Buskers warn quality of street performers in Dublin is suffering due to regulations

100 cities around the world will mark the first ever International Busking Day tomorrow

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File photo. Image: RollingNews.ie

Buskers are warning that the quality of artists playing on the capital's streets is suffering because of regulations on street performers.

Since last years, performers have had to apply for a permit issued by Dublin City Council.

Earlier this month, the council voted to revise the by-law - including a measure to get rid of amplification in parts of Temple Bar and around the GPO on O'Connell Street.

A vote on a citywide ban on backing tracks was also accepted at the meeting of councillors.

Musicians will have to have a selection of tracks that lasts 30 minutes - meaning they will not be allowed repeat songs over and over again.

The council says the revised by-laws will come into effect on August 1st.

Meanwhile, 100 cities around the world will mark the first ever International Busking Day tomorrow.

Bobby Coyne is secretary of Dublin City Buskers, and spoke to Newstalk Breakfast ahead of tomorrow's events.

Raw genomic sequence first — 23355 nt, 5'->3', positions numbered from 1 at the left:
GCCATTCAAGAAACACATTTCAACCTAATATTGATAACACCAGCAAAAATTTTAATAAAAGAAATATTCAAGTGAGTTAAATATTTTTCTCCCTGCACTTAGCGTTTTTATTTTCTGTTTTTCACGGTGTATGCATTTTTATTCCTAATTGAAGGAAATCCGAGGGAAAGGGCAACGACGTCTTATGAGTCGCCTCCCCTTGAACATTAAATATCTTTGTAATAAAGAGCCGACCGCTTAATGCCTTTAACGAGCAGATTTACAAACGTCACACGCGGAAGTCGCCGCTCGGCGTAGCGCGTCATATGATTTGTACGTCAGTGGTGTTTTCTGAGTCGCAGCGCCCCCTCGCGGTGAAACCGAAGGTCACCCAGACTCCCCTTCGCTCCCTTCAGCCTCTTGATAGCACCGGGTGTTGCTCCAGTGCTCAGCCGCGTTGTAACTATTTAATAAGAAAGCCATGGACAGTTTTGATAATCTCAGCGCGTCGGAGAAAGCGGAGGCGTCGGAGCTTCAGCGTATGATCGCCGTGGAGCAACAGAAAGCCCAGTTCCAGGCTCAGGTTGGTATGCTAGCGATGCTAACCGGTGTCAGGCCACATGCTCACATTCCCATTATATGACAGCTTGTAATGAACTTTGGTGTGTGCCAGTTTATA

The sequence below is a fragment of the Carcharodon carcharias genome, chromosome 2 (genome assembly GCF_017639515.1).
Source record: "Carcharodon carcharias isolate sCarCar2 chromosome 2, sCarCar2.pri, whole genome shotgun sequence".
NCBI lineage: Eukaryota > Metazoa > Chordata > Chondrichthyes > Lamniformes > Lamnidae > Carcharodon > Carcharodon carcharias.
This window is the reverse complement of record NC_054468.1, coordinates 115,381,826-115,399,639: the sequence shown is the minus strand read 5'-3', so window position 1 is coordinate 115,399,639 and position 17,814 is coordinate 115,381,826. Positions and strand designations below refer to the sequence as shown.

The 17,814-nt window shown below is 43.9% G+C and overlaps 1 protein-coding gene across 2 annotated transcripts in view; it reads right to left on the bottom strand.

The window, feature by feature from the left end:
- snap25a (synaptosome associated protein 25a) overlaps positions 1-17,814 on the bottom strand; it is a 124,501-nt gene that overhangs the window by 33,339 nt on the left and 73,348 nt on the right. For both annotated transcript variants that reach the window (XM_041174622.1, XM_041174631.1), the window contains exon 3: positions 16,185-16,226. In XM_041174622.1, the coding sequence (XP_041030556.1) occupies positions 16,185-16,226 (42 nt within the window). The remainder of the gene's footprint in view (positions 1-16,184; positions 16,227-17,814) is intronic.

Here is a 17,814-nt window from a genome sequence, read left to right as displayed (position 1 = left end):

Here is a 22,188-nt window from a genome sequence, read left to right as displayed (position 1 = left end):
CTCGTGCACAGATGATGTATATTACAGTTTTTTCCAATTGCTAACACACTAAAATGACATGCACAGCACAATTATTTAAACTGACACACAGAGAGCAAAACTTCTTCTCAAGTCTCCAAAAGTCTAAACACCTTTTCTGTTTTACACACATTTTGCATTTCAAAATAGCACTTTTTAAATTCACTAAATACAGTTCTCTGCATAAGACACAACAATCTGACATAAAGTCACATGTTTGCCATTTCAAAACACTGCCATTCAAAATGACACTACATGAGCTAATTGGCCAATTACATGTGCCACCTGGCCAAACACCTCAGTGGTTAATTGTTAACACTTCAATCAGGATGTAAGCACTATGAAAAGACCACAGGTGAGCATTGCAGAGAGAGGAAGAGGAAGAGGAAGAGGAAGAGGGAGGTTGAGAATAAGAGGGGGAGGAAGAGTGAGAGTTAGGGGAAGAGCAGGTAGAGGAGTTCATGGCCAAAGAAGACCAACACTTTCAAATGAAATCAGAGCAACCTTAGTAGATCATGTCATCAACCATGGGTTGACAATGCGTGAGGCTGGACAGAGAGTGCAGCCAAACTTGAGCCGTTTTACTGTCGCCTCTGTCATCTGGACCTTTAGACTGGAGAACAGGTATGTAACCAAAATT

He discussed what his group is trying to achieve, and why they are objecting to some of the regulations.

"The DCB are currently trying to work together to improve the quality standards on the streets," he explained. "What we asked Dublin City Council was to introduce a 60-minute repertoire instead of 30 minutes.

"I'd say you've noticed over the last year that a lot of the good acts have disappeared from [Grafton Street]. You're losing all the jazz schools, you're losing all the students who come out just to do it on their lunch break.

"At the moment, for a five piece band to come and play on the street, you've got to pay nearly €600 to Dublin City Council. No system where you have to 'pay to play' is pro-busking."

Councillor Rebecca Moynihan also spoke to the show, and explained why the new by-laws are being introduced.

"This is about ensuring no one group has a monopoly on what happens in the city centre, and that it's balanced between everybody," she said.

"It means there's no repetition, so somebody sitting an office in their house isn't hearing the same thing over and over and over again. It also means the people have to move on, so other buskers are actually getting a chance to take up the prime slots."